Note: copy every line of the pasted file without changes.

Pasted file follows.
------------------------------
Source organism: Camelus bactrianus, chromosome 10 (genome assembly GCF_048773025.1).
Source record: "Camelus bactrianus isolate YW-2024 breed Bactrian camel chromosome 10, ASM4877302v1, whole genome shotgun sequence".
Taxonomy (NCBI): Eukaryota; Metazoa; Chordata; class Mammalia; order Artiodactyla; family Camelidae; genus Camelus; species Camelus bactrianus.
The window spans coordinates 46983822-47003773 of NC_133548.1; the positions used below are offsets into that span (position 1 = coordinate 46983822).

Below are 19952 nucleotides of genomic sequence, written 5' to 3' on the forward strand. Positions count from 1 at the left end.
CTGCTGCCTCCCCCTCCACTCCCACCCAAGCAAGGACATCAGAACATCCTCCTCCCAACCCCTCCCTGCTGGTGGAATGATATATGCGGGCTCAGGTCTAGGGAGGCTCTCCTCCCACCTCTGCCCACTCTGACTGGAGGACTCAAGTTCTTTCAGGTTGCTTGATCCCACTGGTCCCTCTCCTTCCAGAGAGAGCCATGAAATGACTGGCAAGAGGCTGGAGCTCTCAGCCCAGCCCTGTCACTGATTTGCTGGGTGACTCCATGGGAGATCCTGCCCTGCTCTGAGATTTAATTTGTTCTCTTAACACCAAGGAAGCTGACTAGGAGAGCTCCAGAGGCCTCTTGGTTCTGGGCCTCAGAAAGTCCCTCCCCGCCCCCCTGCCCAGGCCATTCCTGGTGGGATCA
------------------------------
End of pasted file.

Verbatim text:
Source organism: Camelus bactrianus, chromosome 10 (genome assembly GCF_048773025.1).
Source record: "Camelus bactrianus isolate YW-2024 breed Bactrian camel chromosome 10, ASM4877302v1, whole genome shotgun sequence".
Taxonomy (NCBI): Eukaryota; Metazoa; Chordata; class Mammalia; order Artiodactyla; family Camelidae; genus Camelus; species Camelus bactrianus.
The window spans coordinates 46983822-47003773 of NC_133548.1; the positions used below are offsets into that span (position 1 = coordinate 46983822).

Below are 19952 nucleotides of genomic sequence, written 5' to 3' on the forward strand. Positions count from 1 at the left end.
CTGCTGCCTCCCCCTCCACTCCCACCCAAGCAAGGACATCAGAACATCCTCCTCCCAACCCCTCCCTGCTGGTGGAATGATATATGCGGGCTCAGGTCTAGGGAGGCTCTCCTCCCACCTCTGCCCACTCTGACTGGAGGACTCAAGTTCTTTCAGGTTGCTTGATCCCACTGGTCCCTCTCCTTCCAGAGAGAGCCATGAAATGACTGGCAAGAGGCTGGAGCTCTCAGCCCAGCCCTGTCACTGATTTGCTGGGTGACTCCATGGGAGATCCTGCCCTGCTCTGAGATTTAATTTGTTCTCTTAACACCAAGGAAGCTGACTAGGAGAGCTCCAGAGGCCTCTTGGTTCTGGGCCTCAGAAAGTCCCTCCCCGCCCCCCTGCCCAGGCCATTCCTGGTGGGATCA